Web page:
Sci-tech

NASA's newest planet-hunting spacecraft set for launch in Florida

NASA's newest planet-hunting spacecraft set for launch in Florida

An 11th-hour technical glitch prompted SpaceX to postpone its planned launch on Monday of a new NASA space telescope created to detect worlds beyond our solar system, delaying for at least 48 hours a quest to expand astronomers' known inventory of so-called exoplanets.

The most common categories of exoplanets are Earth- and Super Earth-sized masses-the latter of which are larger than Earth but smaller than Uranus and Neptune.

According to reports, the satellite, which is aimed at finding far-away planets that could potentially support life, will be launched at 6:32 pm US Eastern Daylight Time (EDT) from the Cape Canaveral Air Force Station.

The BBC understands that scientists on the mission also want a delay so they can run some extra checks on the Transiting Exoplanet Survey Satellite itself. He is interested in the variations in the brightness of the stars that will be observed by Tess.

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NASA's TESS mission hopes to find exoplanets beyond our solar system.

The job is so specific that TESS will have scoured the entire sky for candidate planets in just two years. NASA says it will be able to detect them when they periodically block part of the light from their host stars. Repetitive, periodic dips can reveal a planet or planets orbiting a star. Some of these planets may lie in their star's habitable zone and could become targets for future research missions that will be able to assess their ability to harbor life.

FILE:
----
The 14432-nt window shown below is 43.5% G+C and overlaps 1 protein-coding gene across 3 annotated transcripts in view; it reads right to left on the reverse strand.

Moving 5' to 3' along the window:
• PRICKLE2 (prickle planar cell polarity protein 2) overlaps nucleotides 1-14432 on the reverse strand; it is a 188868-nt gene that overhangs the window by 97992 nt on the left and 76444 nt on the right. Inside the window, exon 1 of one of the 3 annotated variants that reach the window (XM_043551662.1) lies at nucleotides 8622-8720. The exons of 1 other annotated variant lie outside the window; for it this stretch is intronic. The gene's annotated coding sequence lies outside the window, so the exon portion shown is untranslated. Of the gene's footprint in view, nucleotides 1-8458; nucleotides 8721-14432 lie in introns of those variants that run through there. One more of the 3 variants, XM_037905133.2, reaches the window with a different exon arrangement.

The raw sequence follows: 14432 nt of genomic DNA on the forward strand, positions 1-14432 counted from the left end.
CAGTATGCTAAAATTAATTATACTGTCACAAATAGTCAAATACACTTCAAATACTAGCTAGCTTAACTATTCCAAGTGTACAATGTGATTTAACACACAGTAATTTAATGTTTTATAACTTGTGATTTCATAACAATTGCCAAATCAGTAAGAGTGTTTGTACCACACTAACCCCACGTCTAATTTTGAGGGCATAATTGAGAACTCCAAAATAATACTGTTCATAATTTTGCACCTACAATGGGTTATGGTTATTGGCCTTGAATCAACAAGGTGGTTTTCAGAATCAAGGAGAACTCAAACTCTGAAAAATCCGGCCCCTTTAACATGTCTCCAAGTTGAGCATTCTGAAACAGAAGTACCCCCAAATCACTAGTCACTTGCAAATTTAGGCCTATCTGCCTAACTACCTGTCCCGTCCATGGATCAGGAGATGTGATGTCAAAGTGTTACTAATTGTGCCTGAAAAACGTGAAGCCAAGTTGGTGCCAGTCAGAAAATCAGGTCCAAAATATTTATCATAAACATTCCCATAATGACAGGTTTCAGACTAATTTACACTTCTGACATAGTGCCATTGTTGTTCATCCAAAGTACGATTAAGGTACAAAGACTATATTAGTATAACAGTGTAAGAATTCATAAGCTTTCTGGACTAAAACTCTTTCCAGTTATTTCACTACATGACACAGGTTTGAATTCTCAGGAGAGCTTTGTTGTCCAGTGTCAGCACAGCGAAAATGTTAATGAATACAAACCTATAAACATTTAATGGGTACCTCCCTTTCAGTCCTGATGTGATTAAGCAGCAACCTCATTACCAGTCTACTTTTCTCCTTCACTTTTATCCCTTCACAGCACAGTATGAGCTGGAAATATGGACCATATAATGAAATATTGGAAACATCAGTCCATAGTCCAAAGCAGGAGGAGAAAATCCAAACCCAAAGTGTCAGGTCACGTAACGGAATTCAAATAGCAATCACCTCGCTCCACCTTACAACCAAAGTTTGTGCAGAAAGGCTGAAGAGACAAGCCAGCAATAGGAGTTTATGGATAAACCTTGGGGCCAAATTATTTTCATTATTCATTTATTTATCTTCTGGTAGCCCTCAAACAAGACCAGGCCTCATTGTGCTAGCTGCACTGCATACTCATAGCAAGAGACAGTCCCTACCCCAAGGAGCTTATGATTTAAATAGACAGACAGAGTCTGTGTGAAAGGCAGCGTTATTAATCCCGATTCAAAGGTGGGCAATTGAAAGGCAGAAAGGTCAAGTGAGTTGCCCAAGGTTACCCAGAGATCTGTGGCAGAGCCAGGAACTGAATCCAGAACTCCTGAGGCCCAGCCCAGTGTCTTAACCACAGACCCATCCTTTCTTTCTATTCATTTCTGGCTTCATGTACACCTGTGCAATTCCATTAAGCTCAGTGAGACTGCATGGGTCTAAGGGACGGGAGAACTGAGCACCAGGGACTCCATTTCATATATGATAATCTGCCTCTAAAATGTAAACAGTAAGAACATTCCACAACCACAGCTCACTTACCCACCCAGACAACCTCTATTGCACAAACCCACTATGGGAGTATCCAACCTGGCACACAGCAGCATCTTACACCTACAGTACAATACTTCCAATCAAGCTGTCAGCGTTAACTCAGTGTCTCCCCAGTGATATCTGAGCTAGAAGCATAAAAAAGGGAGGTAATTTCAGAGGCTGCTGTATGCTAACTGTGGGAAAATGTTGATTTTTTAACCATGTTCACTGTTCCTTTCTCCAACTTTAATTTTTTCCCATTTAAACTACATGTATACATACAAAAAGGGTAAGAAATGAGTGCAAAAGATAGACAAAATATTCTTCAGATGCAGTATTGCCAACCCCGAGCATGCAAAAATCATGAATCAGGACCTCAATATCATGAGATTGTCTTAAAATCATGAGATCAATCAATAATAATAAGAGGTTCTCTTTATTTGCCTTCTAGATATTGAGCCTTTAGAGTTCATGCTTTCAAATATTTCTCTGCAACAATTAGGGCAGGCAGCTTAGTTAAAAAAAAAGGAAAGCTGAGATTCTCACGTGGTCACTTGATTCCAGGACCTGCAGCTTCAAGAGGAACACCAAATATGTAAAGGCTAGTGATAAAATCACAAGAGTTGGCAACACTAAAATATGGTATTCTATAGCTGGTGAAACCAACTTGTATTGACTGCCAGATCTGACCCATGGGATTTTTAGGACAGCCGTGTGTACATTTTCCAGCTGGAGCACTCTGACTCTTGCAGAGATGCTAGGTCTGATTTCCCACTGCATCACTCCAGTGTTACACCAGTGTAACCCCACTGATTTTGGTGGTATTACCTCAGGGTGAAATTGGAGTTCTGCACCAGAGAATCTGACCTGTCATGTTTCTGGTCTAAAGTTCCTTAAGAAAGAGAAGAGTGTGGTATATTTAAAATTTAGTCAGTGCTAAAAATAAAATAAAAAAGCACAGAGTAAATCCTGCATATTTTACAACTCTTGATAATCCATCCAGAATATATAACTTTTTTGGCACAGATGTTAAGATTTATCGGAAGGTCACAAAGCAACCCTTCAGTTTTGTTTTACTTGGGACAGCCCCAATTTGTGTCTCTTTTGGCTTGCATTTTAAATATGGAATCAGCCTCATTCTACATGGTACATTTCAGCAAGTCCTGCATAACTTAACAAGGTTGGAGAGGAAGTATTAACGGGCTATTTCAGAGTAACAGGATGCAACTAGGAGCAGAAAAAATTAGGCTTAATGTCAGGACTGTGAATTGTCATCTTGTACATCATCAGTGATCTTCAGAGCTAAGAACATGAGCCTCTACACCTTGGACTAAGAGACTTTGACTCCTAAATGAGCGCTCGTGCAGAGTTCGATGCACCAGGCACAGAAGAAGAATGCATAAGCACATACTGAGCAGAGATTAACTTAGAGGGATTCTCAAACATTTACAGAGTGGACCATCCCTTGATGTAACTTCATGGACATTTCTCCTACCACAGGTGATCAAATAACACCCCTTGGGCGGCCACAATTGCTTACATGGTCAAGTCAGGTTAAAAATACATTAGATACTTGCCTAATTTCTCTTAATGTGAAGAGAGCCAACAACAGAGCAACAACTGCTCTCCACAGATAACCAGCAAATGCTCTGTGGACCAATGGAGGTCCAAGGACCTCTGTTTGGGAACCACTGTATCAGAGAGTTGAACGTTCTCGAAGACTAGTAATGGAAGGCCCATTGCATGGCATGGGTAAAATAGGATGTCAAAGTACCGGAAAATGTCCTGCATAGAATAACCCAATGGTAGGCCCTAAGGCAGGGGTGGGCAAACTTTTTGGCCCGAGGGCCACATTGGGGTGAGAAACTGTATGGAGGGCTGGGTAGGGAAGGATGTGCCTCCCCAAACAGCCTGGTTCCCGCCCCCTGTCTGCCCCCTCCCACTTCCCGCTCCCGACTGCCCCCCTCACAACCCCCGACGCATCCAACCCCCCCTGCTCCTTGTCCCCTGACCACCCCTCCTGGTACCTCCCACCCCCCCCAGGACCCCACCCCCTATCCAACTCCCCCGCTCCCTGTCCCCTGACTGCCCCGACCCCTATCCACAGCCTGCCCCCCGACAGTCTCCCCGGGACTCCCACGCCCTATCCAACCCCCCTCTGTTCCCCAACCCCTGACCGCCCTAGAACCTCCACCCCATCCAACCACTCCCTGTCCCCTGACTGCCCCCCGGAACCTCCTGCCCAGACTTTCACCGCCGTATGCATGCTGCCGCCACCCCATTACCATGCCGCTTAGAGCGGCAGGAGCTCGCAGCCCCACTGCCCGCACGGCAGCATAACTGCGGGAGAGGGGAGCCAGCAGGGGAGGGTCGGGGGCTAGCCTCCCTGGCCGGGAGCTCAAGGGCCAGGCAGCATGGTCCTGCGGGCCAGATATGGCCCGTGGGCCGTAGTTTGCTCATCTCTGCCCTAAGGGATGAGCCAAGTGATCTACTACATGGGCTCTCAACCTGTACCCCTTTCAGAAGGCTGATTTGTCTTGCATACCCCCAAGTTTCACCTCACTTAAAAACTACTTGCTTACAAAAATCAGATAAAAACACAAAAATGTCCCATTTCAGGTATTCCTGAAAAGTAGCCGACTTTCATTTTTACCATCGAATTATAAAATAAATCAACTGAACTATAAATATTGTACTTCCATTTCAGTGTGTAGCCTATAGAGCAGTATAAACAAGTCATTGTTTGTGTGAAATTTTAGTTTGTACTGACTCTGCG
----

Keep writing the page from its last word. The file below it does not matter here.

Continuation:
"We can start to find out, how does planet occurrence vary as a function of the type of star and the age of the star?" After this list has been compiled, the TESS mission will conduct ground-based follow-up observations to confirm that the exoplanets candidates are true exoplanets and not false positives. "We expect to find a whole range of planet sizes, between planets the size of Mercury or even the Moon-our Moon-to planets the same size as Jupiter and everything in between", Still said in a NASA interview. These ground-based telescopes will collaborate with other ground-based telescopes to measure the masses of the planets. "It will allow us to follow up planet detections using other telescopes, such as the James Webb Space Telescope, to then better explore the properties of these planets".

Shortly before NASA's social media announcement, the SpaceX launch team tweeted that they were standing down and that the TESS launch had been put off until tomorrow.


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